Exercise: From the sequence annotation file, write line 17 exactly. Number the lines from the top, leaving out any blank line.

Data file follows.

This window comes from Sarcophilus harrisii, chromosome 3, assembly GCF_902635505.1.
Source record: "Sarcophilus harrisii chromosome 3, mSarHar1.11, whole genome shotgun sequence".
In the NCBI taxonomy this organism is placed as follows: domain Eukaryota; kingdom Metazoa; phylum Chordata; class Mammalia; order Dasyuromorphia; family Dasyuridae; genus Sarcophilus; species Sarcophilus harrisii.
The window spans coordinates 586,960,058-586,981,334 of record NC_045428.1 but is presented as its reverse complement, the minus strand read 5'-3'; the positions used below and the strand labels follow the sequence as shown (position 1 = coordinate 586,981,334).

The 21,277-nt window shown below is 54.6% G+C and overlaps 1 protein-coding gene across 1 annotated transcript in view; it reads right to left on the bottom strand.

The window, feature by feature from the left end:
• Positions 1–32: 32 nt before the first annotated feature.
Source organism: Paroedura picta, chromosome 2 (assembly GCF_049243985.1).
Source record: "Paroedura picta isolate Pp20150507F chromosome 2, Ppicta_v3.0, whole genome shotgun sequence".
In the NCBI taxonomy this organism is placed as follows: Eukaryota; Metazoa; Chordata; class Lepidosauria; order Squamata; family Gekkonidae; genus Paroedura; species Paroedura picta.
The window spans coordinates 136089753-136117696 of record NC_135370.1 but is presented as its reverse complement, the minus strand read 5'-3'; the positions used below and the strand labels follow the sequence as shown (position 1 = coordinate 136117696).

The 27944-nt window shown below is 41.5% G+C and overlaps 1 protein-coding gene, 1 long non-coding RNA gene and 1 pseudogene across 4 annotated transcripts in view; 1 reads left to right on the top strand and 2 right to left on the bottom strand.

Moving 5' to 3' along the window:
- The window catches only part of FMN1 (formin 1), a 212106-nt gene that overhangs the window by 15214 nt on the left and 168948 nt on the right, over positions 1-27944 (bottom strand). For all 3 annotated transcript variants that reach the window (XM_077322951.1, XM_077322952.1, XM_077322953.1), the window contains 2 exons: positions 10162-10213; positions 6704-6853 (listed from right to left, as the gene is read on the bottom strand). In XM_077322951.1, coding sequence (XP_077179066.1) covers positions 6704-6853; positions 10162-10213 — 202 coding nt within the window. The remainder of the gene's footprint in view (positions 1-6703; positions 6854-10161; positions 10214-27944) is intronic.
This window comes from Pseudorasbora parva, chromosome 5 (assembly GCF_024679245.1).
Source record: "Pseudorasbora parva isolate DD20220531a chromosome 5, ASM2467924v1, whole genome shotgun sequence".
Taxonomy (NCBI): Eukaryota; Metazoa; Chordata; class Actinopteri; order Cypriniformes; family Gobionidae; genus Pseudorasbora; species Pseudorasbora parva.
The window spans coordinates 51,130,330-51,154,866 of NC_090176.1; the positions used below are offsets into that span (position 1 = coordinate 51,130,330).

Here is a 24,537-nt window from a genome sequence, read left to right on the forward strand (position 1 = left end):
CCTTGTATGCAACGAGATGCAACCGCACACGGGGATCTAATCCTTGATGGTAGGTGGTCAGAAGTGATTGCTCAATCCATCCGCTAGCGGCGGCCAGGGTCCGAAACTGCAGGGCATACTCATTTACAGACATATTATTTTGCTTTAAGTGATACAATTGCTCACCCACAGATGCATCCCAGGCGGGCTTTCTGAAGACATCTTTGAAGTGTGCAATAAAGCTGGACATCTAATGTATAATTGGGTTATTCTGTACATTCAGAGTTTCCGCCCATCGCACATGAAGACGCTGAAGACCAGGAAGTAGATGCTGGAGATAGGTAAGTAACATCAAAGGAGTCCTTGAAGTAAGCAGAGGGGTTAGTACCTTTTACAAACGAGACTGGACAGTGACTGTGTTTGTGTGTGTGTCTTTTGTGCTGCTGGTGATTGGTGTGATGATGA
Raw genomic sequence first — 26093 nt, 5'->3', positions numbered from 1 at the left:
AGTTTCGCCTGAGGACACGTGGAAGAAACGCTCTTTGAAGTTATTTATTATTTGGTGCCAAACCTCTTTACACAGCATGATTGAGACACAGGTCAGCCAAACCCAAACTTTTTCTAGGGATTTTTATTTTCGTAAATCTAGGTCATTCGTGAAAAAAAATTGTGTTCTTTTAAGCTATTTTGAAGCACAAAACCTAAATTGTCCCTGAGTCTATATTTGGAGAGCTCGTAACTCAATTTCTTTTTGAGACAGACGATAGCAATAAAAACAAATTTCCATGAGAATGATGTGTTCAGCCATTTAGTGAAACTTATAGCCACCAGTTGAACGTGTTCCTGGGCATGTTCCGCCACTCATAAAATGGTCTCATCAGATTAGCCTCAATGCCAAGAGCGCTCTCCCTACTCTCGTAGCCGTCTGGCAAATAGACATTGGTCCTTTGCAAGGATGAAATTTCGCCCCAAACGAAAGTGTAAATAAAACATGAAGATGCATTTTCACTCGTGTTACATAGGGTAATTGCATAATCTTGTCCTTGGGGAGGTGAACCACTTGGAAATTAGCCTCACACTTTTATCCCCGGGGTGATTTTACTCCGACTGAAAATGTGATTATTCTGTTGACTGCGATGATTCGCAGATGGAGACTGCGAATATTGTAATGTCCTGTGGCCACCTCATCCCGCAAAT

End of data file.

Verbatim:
Taxonomy (NCBI): Eukaryota; Metazoa; Chordata; class Actinopteri; order Cypriniformes; family Gobionidae; genus Pseudorasbora; species Pseudorasbora parva.